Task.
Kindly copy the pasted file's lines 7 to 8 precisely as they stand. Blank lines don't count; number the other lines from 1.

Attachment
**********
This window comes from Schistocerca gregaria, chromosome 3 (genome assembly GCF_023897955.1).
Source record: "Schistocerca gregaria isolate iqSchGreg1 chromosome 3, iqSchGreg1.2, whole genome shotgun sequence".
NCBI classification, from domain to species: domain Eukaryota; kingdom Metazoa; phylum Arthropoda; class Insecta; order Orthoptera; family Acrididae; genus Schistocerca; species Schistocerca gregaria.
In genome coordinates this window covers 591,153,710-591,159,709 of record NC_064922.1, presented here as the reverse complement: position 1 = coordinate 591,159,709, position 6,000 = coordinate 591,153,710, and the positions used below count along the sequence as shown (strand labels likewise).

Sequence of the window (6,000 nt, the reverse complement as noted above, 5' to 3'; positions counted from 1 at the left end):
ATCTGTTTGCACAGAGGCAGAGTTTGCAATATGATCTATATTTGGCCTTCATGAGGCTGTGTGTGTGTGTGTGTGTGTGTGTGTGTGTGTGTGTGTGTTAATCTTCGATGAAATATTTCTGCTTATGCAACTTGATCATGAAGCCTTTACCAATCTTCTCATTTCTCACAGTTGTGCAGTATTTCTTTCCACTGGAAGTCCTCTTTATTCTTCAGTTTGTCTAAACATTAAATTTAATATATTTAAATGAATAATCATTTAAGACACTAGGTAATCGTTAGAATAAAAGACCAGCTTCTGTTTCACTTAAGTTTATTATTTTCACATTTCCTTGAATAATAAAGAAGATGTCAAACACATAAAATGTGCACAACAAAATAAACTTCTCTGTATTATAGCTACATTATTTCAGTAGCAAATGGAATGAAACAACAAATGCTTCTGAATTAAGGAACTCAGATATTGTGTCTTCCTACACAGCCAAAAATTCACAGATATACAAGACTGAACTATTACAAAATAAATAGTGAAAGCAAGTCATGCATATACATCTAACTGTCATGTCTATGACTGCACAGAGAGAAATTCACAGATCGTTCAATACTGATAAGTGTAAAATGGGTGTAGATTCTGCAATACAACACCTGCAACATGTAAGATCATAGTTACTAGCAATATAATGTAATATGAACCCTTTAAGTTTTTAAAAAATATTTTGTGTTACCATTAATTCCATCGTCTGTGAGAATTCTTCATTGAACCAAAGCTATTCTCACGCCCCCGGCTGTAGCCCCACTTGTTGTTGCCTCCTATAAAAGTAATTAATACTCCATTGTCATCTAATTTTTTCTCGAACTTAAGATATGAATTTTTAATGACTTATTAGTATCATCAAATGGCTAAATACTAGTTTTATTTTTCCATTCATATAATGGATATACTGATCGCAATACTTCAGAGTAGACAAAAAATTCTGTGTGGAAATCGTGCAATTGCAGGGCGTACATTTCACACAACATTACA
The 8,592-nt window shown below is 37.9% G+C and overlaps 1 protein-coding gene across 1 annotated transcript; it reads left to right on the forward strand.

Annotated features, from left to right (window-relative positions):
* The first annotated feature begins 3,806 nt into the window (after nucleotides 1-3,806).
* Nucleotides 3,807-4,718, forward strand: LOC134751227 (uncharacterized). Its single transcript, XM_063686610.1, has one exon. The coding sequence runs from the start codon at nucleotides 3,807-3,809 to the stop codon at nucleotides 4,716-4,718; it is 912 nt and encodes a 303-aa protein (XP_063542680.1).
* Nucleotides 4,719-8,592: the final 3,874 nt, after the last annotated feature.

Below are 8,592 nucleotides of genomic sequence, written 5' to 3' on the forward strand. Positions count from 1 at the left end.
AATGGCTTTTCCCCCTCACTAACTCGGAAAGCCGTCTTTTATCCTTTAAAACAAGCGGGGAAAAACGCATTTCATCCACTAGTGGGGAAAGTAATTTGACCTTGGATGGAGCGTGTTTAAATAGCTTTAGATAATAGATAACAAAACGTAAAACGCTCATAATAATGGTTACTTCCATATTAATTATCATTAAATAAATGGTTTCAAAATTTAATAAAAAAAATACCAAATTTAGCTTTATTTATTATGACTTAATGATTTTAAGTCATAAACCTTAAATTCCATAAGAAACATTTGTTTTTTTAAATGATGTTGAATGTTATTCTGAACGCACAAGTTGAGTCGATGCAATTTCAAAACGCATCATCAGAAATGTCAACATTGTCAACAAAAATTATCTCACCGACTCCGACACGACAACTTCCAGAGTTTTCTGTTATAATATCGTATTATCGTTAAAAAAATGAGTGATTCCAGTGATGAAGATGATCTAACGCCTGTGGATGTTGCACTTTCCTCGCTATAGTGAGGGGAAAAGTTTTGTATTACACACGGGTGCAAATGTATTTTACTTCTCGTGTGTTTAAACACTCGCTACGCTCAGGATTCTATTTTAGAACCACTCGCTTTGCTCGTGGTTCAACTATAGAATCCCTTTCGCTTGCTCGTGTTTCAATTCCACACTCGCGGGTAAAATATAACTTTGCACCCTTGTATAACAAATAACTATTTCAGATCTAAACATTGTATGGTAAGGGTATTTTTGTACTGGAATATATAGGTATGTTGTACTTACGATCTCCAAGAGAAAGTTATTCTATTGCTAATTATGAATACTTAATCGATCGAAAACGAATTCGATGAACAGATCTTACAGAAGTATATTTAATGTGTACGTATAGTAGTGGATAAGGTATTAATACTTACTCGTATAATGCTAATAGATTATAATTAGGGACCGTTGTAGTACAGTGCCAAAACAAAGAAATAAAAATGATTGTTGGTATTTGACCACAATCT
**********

The 8,592-nt window shown below is 37.9% G+C and overlaps 1 protein-coding gene across 1 annotated transcript; it reads left to right on the forward strand.

Annotated features, from left to right (window-relative positions):